Despite doing dates with the likes of Aerosmith and ZZ Top, the Americans, more so than the Australians, didn’t know what to do when confronted with a bunch of beer swilling tattooed street toughs who played at skull splitting volume. Five years later Guns n’ Roses would take the world by storm with the ethos of Rose Tattoo but in 1982-1983, the US reaction to the Tatts was terror and confusion.
America effectively killed the band with Wells, Royal and Riley all leaving after they returned to Australia in early 1983.
Angry continued on with Leach and after recruiting new personnel made 1984’s Southern Stars album but much of the band’s original spirit was gone.
Anderson did the Beats from A Single Drum album in 1988 which was more of a solo effort and featured the hit, Suddenly and in 1990 released the Blood From Stone album, the Australian tour for which saw the singer reunite with Rob Riley to open for Aerosmith.
Pete Wells meanwhile was beginning to carve out an impressive solo career starting with 1991’s Everything You Like Tries To Kill You album.
In 1993, the stars aligned once more when the original line-up of Tattoo were asked to open for Guns n’ Roses to play two huge outdoors shows in Sydney and Melbourne before almost 100,000 people. Tatts’ drummer, Digger Royal had tragically passed in 1989 and so Oz rock veteran, Paul De Marco was drafted into the band.
The outfit kicked on powerfully from there including a near poetic appearance at Brisbane’s notorious Boggo Road prison.
Steve King, who like Rob Riley, always seemed destined to play with Tattoo, came in on bass on the eve of the band’s 2000 European tour with Kingys’ second gig a baptism of fire at the massive Waken Metal festival in Germany which was immortalised on the 25 to Life album and also featured the return of Rob Riley.
The underrated Pain album followed in 2002 with the band’s most intimidating line-up of Anderson, Wells, Riley, King and De Marco.
But tragically Pete Wells was suffering from cancer – and he wasn’t alone.
Dai Pritchard filled in on slide guitar when Wells was too unwell to continue – he passed in 27 March 2006.
In a double blow, fellow founding member, Ian Rilen departed seven months later on 30 October after a bout with cancer himself.
With Mick Cocks back in the fold in place of Riley and now Pritchard permanently installed the Tatts soldiered on with 2007’s Blood Brothers album which included a killer version of Stevie Wright’s Black Eyed Bruiser.
When cancer also took Cocks on 22 December 2009, it seemed the Rose Tattoo circle had been permanently and irreparably broken.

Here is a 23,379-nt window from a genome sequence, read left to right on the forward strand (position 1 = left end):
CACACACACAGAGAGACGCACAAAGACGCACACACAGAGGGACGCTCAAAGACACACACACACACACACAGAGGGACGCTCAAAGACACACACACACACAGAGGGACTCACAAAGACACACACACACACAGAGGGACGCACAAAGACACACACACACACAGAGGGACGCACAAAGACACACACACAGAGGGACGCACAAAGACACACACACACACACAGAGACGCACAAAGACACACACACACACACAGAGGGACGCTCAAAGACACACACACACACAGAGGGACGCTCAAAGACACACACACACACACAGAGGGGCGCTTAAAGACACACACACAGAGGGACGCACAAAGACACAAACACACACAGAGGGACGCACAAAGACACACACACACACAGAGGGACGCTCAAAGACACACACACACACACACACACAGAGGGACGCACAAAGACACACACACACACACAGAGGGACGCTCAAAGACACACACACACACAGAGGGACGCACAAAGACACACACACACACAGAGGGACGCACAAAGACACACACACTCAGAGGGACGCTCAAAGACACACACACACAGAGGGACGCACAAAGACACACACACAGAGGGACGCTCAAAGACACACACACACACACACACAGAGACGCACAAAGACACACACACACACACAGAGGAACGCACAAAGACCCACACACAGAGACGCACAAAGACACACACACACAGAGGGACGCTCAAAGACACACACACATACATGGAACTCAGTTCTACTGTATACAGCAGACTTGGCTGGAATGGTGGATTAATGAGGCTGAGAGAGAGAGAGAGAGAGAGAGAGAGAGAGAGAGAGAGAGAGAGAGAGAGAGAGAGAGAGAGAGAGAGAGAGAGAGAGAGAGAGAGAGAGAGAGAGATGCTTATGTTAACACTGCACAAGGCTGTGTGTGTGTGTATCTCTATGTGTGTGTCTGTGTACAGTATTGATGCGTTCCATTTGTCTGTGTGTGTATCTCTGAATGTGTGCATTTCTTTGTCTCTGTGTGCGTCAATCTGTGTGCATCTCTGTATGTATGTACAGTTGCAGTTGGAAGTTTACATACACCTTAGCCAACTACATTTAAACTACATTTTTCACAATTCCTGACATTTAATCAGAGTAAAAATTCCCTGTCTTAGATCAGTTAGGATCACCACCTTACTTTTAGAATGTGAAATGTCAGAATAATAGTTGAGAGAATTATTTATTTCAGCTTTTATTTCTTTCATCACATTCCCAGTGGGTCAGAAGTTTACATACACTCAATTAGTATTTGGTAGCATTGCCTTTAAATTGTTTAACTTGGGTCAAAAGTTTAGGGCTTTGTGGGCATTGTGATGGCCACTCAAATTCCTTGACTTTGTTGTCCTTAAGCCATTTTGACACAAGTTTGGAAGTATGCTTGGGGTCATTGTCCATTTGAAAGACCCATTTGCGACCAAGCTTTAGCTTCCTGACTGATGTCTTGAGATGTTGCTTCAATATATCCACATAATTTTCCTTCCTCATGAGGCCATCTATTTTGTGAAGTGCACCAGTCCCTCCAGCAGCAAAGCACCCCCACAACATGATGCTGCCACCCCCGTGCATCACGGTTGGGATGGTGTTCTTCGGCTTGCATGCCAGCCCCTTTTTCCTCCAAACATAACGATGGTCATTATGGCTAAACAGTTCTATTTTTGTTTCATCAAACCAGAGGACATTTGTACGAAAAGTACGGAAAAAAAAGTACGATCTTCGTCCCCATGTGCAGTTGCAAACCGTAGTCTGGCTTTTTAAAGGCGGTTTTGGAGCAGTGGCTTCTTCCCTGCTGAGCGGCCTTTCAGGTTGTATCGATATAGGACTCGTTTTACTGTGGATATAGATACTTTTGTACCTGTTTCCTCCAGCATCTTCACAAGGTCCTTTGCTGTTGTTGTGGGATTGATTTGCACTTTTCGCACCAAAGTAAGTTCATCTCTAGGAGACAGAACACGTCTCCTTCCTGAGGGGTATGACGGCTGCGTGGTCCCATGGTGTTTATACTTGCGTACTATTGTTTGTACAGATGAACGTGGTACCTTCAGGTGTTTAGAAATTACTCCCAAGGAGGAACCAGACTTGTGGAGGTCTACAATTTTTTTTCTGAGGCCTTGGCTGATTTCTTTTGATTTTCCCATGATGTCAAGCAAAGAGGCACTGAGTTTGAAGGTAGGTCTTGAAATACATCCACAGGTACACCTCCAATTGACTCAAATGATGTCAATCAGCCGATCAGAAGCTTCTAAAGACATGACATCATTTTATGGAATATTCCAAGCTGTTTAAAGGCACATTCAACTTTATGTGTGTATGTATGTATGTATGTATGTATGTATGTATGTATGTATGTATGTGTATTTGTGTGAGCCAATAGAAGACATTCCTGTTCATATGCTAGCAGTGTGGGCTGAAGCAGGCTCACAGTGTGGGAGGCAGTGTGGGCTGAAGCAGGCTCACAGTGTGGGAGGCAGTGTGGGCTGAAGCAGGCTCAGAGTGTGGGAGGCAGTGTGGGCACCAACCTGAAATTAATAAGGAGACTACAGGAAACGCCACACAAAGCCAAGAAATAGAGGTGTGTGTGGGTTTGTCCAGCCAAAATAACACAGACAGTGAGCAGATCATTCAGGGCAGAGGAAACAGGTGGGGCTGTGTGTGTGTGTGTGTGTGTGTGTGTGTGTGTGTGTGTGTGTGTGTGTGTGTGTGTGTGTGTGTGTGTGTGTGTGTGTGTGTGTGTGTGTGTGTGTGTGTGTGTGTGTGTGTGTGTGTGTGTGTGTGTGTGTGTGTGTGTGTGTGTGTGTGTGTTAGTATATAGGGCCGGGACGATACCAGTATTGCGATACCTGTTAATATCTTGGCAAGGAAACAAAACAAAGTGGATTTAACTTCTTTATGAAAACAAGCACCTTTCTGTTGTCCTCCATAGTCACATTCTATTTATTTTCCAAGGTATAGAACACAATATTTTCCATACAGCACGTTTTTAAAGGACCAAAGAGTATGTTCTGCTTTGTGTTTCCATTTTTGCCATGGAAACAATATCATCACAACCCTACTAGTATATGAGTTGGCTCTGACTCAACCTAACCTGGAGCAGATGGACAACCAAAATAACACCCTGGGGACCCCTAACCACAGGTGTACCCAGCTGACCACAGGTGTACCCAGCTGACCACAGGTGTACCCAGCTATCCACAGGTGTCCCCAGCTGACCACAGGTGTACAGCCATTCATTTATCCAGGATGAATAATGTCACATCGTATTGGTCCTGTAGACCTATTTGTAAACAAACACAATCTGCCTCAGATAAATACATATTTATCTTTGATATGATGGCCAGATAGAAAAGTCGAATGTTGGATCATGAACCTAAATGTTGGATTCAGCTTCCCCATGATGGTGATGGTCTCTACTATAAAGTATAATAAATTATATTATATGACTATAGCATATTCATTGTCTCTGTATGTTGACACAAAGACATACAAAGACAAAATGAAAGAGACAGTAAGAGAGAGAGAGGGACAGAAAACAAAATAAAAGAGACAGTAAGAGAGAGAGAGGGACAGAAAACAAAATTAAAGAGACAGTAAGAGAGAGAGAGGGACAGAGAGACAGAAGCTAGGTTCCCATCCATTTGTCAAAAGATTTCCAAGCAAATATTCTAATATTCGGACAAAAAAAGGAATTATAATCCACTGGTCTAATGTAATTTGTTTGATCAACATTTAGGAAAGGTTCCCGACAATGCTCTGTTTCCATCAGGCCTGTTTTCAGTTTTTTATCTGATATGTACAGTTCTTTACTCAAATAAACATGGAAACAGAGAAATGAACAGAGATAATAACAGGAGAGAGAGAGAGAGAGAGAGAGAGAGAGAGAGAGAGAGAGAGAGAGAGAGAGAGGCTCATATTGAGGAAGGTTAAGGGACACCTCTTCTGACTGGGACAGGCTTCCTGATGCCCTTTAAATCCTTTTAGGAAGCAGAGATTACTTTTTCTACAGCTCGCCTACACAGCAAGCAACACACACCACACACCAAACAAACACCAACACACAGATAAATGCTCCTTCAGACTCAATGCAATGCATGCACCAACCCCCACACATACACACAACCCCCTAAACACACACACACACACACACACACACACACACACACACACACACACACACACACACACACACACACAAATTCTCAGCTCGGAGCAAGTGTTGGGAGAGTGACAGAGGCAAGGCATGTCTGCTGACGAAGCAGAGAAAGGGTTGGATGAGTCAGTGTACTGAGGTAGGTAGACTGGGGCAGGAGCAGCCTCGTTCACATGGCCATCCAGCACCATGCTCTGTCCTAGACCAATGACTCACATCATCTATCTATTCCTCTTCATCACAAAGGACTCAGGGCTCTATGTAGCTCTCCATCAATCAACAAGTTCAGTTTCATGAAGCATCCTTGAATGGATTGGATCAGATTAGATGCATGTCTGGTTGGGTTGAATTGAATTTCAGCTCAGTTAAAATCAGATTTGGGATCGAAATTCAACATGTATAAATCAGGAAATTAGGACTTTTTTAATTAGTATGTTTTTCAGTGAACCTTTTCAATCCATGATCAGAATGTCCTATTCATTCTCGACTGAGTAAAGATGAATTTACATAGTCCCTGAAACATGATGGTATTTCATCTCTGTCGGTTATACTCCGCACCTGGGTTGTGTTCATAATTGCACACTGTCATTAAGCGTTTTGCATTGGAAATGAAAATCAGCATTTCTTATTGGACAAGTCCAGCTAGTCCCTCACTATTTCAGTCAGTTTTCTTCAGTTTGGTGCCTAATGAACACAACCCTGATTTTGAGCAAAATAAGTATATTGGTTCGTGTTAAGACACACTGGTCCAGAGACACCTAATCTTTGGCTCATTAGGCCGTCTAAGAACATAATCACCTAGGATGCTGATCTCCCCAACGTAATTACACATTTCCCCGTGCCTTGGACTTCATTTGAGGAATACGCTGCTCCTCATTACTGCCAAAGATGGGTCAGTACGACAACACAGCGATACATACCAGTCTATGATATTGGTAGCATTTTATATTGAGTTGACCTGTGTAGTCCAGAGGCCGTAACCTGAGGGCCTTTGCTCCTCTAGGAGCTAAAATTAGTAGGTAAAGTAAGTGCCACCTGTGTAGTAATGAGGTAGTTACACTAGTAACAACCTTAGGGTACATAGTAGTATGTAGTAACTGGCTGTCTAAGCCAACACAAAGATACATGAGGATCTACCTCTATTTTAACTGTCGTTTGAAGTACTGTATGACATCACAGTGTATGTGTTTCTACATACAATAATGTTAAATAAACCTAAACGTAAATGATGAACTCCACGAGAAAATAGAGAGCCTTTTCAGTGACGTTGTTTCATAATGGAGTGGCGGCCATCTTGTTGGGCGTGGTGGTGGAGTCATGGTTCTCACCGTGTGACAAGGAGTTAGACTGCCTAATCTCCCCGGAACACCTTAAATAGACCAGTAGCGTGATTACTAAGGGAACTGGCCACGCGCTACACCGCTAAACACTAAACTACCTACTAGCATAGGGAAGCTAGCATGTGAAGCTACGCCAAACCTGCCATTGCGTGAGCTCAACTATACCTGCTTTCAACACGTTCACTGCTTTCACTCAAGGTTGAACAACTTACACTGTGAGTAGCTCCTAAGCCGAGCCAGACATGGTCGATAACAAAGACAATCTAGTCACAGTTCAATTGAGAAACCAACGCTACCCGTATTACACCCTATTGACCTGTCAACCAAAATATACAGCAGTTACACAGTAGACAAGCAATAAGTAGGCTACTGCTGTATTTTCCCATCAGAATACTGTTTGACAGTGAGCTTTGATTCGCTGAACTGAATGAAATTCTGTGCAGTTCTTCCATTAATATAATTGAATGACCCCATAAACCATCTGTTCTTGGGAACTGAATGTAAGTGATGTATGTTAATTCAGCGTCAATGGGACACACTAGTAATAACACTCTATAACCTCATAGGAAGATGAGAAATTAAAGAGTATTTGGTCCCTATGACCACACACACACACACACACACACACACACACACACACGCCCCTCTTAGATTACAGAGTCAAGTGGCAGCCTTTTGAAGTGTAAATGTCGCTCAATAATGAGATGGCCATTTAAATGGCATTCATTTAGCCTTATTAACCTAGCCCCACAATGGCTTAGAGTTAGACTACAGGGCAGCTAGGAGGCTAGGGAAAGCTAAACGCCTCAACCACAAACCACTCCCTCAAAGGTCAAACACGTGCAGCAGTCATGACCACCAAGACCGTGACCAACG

But the body blows didn’t end there with drummer Paul De Marcos’ arrest in April 2014 and later imprisonment for alleged firearms offences curbing the band’s touring activity and placing the future in doubt.
A line-up of Tattoo however opened for Guns n’ Roses in Australia in February 2017 and stormed through an appearance at the Bang Your Head festival in Germany in July bathed in reverence from tens of thousands.
Which brings the story to the here and now. In the second half of 2017, after countless personnel changes in the preceding years, Rose Tattoo re-emerged like a phoenix from the ashes with their strongest line-up in more than a decade.
The outfit features early AC/DC bassist, Mark Evans and former Finch, Skyhooks and Angels’ axeman, Bob Spencer alongside Angry, long time Tatts’ slide guitarist Dai Pritchard and keep the seat warm, drummer Jackie Barnes.
THE boys are back and right now, Rose Tattoo are as good as it gets and that’s no small statement.
Introducing The Hard-Ons
The Hard-ons: a quartet of ageless musicians playing timeless music for no other reason than the music itself. Here they are, in their fourth decade of rampaging across the globe, with their heady hybrid blend of bubble-gum, metal, punk, psychedelia and power-pop.
For all intents and purposes this was a doomed band: a multi-racial suburban high school band that deliberately took a left hand path into oblivion and ended up touring almost thirty nations across thirty-five years, and amassing an unprecedented and never-to-be-paralleled seventeen consecutive number one releases on the Australian independent chart dating back to 1985.
The indefatigable Hard-ons present wild, loud and action-packed live shows. All but the ageist bigot would deny that they are playing better than ever in their history. The Hard-ons live, are not to be missed!
Sweet Home Chicago, Australia’s own premier Blues Brothers show is appearing for the first time at Waves by popular demand as part of their 2019 East Coast tour, with gangster party theme and special guests Roses in Hand. This show has consistently received critical acclaim from audiences and is rated as one of the best in Australia. Jake (Dave Quin) and Elwood (Colin Hardcastle) Blues headline a professional 12 piece show band that keep audiences up on their feet and yelling for more.
Get ready to sing and dance to iconic songs from the award winning movie, including the smash hits, ‘Everybody Needs Somebody’, ‘Shake a Tail Feather’, ‘Gimme Some Loving’ and ‘Soul Man’, as well as a few surprises inspired by the likes of Gary Moore, Brian Setzer and Stevie Ray Vaughan. Yes, the boys are getting the band back together, and you are cordially invited to experience it all; the story, the music, the lights, the brass, the hats, the shades, the soul, the blues. This is an experience not to be missed. Be sure to wear your best gangster outfits with best dressed prizes on the night.
Special Guests ‘Roses In Hand’ have a unique hybrid sound that features the unique talents of Sam Burrell and Jessica Allen. Winners of multiple regional song writing awards, they have received critical acclaim for their original music including ‘Free Fall’ and ‘Restart’. With appearances on the APRA music awards red carpet, this duo is a must see.
Merchandise available on the night, This is an 18+ event.